Honor the life and legacy of Dr. Martin Luther King Jr. by participating in the National Day of Service on January 17th. Local acts of service honor Dr. King’s vision for equitable communities and an all-inclusive spirit of sisterhood and brotherhood.
A Legacy of Prioritizing Peace and Humanity
As we celebrate the life, legacy, and vision of Dr. King in January, we’re reminded we can all play a part in building a peaceful, just world. Every level of community and government can drive change.
As we saw in the past couple of years with the emergence of COVID-19, our world can change in an instant. We must always remember the greatest gift we have on this earth is each other. Dr. King dreamed of a world where equality, equity and human decency reigned supreme. If we prioritize people and the earth that sustains us, everyone can have a role in making this dream a reality.
Learn more about the teachings of Martin Luther King Jr. from the King Center, a resource center and community institution established in 1968 by Mrs. Coretta Scott King, and now led by Dr. Bernice A. King, Dr. King’s daughter.
The Fight Continues for Voting Rights
On August 6, 1965, the Voting Rights Act of 1965 was signed into law. The law abolished literacy tests and poll taxes designed to disenfranchise African American voters and gave the federal government the authority to take over voter registration in counties with a pattern of persistent discrimination.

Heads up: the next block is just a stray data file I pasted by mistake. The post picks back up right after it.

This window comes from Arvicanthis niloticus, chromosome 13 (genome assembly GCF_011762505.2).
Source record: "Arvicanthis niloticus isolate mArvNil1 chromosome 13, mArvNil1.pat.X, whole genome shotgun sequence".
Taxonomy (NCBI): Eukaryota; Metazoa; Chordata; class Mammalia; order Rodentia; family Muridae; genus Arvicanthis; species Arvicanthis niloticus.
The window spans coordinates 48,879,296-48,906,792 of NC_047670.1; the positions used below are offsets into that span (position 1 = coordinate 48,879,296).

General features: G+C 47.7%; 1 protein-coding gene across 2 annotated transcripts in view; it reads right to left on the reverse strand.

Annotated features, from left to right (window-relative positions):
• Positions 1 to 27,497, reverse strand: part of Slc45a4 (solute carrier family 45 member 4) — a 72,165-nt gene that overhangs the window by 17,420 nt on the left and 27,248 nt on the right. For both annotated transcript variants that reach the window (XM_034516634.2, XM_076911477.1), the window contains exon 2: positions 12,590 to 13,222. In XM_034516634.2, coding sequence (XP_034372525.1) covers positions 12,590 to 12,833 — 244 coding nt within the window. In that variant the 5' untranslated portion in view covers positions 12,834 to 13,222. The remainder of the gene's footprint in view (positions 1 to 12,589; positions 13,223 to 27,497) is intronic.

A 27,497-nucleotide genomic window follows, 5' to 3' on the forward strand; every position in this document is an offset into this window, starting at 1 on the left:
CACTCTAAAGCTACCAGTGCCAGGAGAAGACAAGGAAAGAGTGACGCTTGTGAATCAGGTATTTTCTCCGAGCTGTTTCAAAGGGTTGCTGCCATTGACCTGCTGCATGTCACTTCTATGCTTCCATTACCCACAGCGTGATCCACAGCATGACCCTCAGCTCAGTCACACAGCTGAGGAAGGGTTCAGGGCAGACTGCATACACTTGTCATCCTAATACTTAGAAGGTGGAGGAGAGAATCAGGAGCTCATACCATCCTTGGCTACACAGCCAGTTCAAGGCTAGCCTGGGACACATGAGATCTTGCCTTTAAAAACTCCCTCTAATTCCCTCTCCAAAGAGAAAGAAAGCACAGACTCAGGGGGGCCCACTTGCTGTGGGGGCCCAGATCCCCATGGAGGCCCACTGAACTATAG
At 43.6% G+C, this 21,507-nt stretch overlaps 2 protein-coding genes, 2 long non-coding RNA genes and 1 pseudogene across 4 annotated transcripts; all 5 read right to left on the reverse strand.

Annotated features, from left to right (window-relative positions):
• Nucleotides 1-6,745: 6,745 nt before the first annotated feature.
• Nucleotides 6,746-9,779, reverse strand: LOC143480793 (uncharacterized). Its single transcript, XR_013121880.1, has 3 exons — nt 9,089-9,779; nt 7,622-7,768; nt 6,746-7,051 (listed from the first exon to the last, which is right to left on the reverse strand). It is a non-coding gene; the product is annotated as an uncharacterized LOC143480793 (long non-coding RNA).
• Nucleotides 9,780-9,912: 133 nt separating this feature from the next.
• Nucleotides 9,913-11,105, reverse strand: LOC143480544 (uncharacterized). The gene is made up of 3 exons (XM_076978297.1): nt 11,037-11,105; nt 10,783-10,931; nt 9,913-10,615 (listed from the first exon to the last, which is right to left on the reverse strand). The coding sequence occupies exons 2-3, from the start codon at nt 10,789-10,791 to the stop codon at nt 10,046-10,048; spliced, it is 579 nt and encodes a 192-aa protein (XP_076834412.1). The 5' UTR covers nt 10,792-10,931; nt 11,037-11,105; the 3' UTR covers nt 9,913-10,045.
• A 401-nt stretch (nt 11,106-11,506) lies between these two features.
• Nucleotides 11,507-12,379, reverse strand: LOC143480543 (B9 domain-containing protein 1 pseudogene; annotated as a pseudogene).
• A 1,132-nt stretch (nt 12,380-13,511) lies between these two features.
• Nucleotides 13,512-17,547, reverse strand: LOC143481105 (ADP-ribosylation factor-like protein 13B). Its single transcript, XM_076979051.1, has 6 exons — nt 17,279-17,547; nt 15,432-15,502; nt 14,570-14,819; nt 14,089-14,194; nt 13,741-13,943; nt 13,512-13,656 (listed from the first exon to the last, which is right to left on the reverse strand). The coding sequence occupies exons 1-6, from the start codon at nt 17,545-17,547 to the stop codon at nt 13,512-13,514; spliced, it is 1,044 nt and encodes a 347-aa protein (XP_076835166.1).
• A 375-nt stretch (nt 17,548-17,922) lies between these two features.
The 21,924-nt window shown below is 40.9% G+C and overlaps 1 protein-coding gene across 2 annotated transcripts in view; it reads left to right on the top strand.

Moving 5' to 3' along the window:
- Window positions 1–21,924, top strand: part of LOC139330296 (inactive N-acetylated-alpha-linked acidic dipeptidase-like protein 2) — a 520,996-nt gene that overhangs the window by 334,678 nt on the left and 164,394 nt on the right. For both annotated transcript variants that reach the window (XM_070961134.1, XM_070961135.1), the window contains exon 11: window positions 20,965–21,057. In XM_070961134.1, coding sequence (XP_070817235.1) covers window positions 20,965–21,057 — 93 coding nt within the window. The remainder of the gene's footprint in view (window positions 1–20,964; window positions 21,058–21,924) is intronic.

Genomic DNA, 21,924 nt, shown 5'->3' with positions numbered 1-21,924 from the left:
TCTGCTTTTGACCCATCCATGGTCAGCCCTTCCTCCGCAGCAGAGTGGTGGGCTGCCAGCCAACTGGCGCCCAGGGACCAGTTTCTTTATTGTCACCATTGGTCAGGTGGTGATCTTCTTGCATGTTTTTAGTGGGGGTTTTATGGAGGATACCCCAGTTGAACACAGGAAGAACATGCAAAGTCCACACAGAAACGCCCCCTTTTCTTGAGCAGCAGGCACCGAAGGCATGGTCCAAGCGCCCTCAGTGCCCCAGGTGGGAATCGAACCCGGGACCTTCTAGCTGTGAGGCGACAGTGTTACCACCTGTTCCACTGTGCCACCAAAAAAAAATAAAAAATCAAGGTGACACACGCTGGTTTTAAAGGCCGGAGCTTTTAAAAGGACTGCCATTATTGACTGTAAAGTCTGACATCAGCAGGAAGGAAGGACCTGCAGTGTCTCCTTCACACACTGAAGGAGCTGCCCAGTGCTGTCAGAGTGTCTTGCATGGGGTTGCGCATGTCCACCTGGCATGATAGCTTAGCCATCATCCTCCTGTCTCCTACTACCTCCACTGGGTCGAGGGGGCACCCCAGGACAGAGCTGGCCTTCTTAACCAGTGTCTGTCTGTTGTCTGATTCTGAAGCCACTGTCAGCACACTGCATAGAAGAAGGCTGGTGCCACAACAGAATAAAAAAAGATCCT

The law was signed months after Martin Luther King, Jr. launched a voter registration campaign based in Selma, Alabama, with the aim of pressuring Congress to pass such a law. On Sunday, March 7, 1965, in response to violence the campaign had experienced, protestors and voting rights activists tried to march from Selma to Montgomery, Alabama. On this day now referred to as Bloody Sunday, a group of about 600 people, including activist and eventual Congressman John Lewis, were met with deadly violence as they tried to march. The violence was broadcast on national television and sparked outrage.
On March 25, 1965, Dr. King joined thousands of non-violent protestors and voting rights activists to complete the 54-mile march from Selma to Montgomery.
Dr. King called the passage of the Voting Rights Act of 1965 “a great step forward in removing all of the remaining obstacles to the right to vote,” and continued to work to “rid the American body politic of racism.”
Today, the fight for voter protection and sustained voting rights continues. In Pennsylvania, state Senate Democrats continue to defend voting rights and the senseless undermining of our commonwealth’s democratic process. We fight in honor of Dr. King and all leaders, protestors, and advocates who put so much on the line to contribute to our democracy and equality in our voting system.
Legacy in Legislation
Dr. King believed that to truly reach a point of fair and equal civil rights more must be done to eradicate poverty and economic insecurity. For us to fully realize the legacy of Dr. King, we need to create and implement policy that can better provide access to economic security for all.
The Pennsylvania Senate Democratic Caucus will continue to focus on priorities that serve the needs of our constituents.